Arms giant Rostec is seeing strong demand for its advanced anti-missile systems despite international sanctions against the Russian defence sector, chief executive Sergei Chemezov told AFP in an interview.
Chemezov, an ally of President Vladimir Putin, is nonetheless also charting a course to increase sales of Rostec's non-military products.
Since Russia's intervention in Ukraine in 2014, the world's second-largest arms exporter after the United States has been hit by several rounds of sanctions by Washington and the European Union (EU). Rostec and Chemezov himself have been specifically targeted.
"The sanctions are beneficial to US companies competing with us," the chief executive noted in an interview conducted via e-mail.
"At the same time, we are well aware of the negative attitude of many foreign companies, of our traditional foreign partners, to the sanctions."
An economist by training, Chemezov built a career in the import-export trade and met Putin when both were in Dresden, Eastern Germany, in the 1980s.
Chemezov worked for an industrial group, Putin for the KGB.
Now the head of the country's state-owned arms giant, Chemezov points to the S-400 air defence systems as an example of foreign demand for Rostec products despite the sanctions.
In late October, India agreed to a deal for multiple batteries worth more than $5 billion despite warnings from Washington.
"Currently, S-400 contracts are being implemented with Turkey and China," Chemezov added.
"We cannot yet tell about future plans, however, despite the active propaganda of the United States against Russian armaments, there is demand for the S-400, and it is big."
According to Bloomberg, an S-400 battery costs between $475-$625 million, compared with $550-$700 million for a US-made Patriot system, and boasts greater range and interception capabilities, and a faster set-up time.
The Rostec chief said the group was doing all it could to minimise the sanction's impact and argued that they were also detrimental to the US and EU.
Rosoboronexport, the Rostec unit charged with selling arms abroad, has outstanding orders worth more than $50 billion, he said.
- From Soviet ruins -
Rostec was created in 2007 to transform the arms industry inherited from the Soviet Union.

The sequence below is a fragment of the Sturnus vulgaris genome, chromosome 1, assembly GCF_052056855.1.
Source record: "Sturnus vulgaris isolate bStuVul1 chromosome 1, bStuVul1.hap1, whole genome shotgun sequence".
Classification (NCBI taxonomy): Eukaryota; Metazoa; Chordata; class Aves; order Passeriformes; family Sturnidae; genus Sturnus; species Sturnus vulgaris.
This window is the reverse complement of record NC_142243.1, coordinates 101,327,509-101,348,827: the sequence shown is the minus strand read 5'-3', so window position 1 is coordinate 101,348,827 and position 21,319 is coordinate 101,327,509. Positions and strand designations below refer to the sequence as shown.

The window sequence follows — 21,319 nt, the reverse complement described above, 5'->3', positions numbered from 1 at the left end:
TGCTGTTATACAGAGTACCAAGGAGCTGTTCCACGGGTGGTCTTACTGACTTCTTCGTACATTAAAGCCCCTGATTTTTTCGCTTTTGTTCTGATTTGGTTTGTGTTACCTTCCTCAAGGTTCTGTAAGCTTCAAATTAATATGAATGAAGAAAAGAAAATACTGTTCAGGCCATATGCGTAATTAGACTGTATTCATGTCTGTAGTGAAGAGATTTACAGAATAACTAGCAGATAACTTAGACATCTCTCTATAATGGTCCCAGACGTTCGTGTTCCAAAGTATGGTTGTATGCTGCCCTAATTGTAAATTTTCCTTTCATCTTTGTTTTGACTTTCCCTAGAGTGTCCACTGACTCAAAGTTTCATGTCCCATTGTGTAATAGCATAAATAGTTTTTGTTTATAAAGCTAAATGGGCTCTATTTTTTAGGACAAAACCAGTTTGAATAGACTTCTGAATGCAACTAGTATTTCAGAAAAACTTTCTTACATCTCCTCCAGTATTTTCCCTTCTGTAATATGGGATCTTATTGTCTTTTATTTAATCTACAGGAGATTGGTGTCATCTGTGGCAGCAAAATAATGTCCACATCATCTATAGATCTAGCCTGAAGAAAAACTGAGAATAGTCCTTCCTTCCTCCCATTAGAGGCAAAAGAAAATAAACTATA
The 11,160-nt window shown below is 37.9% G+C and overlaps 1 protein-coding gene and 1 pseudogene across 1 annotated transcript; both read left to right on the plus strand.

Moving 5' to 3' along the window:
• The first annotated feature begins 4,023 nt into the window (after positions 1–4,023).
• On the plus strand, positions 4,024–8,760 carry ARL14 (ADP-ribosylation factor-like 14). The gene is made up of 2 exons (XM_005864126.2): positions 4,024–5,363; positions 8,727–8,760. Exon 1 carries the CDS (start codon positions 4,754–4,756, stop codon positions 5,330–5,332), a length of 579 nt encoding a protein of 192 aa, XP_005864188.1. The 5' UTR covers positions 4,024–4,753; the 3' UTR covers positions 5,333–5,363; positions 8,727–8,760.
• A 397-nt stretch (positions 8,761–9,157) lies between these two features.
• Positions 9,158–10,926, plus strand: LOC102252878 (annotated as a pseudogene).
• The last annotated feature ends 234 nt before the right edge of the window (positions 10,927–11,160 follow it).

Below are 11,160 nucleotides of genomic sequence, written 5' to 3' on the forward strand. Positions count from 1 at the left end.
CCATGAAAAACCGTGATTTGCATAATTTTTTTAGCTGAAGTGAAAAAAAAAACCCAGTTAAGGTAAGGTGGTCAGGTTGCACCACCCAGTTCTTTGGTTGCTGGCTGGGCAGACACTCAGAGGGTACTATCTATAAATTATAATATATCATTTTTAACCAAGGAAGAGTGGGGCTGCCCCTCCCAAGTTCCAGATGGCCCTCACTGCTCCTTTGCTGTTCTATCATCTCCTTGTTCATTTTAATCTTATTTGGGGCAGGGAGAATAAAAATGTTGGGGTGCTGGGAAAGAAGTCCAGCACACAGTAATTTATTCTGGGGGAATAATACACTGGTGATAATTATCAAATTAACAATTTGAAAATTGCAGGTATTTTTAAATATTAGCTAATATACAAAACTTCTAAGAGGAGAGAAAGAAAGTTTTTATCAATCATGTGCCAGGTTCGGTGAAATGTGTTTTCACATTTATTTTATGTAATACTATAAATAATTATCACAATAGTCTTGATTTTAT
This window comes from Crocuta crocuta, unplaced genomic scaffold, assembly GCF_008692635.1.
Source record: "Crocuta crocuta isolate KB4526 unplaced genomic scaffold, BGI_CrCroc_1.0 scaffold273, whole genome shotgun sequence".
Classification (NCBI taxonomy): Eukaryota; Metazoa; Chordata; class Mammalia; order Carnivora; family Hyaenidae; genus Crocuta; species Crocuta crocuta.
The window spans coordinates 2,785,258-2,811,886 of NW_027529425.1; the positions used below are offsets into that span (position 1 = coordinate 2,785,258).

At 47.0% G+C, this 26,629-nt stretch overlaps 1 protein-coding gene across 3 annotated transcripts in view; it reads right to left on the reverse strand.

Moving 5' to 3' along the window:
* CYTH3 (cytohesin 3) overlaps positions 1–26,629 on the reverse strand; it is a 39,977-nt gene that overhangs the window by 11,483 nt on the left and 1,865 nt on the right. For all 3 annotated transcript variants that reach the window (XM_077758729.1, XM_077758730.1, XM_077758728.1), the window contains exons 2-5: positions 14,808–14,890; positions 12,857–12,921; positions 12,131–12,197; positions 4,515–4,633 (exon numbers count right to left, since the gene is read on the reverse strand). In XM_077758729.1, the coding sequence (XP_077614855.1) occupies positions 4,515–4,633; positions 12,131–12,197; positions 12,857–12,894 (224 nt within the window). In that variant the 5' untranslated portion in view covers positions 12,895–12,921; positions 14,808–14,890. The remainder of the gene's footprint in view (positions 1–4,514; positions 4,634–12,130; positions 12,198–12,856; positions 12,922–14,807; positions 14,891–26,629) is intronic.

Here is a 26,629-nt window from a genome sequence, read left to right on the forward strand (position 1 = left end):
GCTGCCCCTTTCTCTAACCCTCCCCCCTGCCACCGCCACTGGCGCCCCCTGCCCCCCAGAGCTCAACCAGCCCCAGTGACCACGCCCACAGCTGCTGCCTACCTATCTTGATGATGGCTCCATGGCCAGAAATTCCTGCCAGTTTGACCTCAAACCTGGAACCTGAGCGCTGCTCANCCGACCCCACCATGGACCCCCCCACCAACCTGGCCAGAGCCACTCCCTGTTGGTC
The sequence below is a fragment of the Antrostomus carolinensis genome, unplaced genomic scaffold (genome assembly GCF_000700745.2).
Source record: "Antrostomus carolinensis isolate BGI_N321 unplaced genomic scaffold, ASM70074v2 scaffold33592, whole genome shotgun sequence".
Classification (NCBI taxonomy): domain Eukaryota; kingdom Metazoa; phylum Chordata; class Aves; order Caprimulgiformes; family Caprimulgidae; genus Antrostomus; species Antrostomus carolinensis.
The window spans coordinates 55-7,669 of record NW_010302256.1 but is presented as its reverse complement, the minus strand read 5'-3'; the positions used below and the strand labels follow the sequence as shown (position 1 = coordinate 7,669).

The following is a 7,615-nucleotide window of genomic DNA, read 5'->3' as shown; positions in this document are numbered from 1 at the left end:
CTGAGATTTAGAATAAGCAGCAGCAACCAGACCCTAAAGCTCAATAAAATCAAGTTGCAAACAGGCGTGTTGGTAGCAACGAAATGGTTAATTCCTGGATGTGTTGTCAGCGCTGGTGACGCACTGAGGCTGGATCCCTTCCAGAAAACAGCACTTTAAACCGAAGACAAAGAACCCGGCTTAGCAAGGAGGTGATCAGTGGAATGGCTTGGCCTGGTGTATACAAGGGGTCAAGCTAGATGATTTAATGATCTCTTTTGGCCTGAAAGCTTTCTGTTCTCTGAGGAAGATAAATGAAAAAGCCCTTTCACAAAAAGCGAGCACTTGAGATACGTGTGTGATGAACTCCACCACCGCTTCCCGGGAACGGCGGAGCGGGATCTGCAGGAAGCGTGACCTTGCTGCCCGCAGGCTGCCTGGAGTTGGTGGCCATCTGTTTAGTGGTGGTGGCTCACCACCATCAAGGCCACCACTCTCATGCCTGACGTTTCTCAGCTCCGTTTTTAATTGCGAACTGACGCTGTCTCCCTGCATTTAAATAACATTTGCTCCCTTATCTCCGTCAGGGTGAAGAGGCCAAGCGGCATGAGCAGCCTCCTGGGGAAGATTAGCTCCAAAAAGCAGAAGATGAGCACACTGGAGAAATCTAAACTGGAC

It comprised more than 400 businesses, many of which were in ruins, and was saddled with 630 billion rubles in debt, roughly equivalent to $9.6 billion today.
The group now oversees more than 700 businesses, from arms manufacturers to camera and plane makers. Total sales in 2017 were 1.6 trillion rubles, or a little more than $22.8 billion.
While Rostec is modernising its military production, it also aims to make civilian products account for 50 percent of total output by 2025, compared with 28 percent at present.
"If we want to continue our sustainable development and remain adequately competitive, we must focus on civilian products," Chemezov said.
"We are well aware that supplies of arms have boundaries and limits."
- The Kalashnikov example -
The group has also successfully opened some subsidiaries to private investors and presents Kalashnikov, maker of the renowned AK-47 assault rifle, as an example.
Now 75-percent controlled by private investors, once-ailing Kalashnikov has rebounded and recently announced 1,700 new hires to manage increased exports.
"The concern nowadays is a manufacturer of not only small arms, but also unmanned aerial vehicles, fast boats, electric motorcycles, other hi-tech civilian products," Chemezov noted.
Rostec might now allow investors to buy into the optical-electronic systems group Shvabe as well.
Shvabe recently attracted attention with news it would reboot manufacturing of the iconic Soviet camera Zenit in partnership with the German firm Leica.
In aviation, Rostec is taking over UAC, which groups leading Russian manufacturers of military and civilian aircraft, including Antonov, Tupolev and Sukhoi.
"We are ready to compete with Boeing and Airbus for the global aviation market," Chemezov said.
The group's efforts should propel Rostec among the world's 10 biggest industrial corporations in terms of revenue, he said.